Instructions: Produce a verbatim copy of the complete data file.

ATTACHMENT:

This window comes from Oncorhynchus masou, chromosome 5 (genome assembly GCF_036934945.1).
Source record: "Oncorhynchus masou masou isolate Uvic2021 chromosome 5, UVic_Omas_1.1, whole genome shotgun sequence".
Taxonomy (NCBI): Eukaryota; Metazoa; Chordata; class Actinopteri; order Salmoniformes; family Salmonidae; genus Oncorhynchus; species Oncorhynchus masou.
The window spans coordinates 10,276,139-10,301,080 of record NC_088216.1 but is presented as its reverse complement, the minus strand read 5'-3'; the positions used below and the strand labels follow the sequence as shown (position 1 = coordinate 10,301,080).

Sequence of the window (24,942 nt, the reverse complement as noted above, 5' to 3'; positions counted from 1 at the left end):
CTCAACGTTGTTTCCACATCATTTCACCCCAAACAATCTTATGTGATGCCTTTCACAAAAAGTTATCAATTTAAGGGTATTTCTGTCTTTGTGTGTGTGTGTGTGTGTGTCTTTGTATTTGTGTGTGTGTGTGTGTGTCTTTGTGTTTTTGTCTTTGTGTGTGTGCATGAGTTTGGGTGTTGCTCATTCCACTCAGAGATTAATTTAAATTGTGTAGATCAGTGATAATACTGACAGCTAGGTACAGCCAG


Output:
This window comes from Oncorhynchus masou, chromosome 5 (genome assembly GCF_036934945.1).
Source record: "Oncorhynchus masou masou isolate Uvic2021 chromosome 5, UVic_Omas_1.1, whole genome shotgun sequence".
Taxonomy (NCBI): Eukaryota; Metazoa; Chordata; class Actinopteri; order Salmoniformes; family Salmonidae; genus Oncorhynchus; species Oncorhynchus masou.
The window spans coordinates 10,276,139-10,301,080 of record NC_088216.1 but is presented as its reverse complement, the minus strand read 5'-3'; the positions used below and the strand labels follow the sequence as shown (position 1 = coordinate 10,301,080).

Sequence of the window (24,942 nt, the reverse complement as noted above, 5' to 3'; positions counted from 1 at the left end):
CTCAACGTTGTTTCCACATCATTTCACCCCAAACAATCTTATGTGATGCCTTTCACAAAAAGTTATCAATTTAAGGGTATTTCTGTCTTTGTGTGTGTGTGTGTGTGTGTCTTTGTATTTGTGTGTGTGTGTGTGTGTCTTTGTGTTTTTGTCTTTGTGTGTGTGCATGAGTTTGGGTGTTGCTCATTCCACTCAGAGATTAATTTAAATTGTGTAGATCAGTGATAATACTGACAGCTAGGTACAGCCAG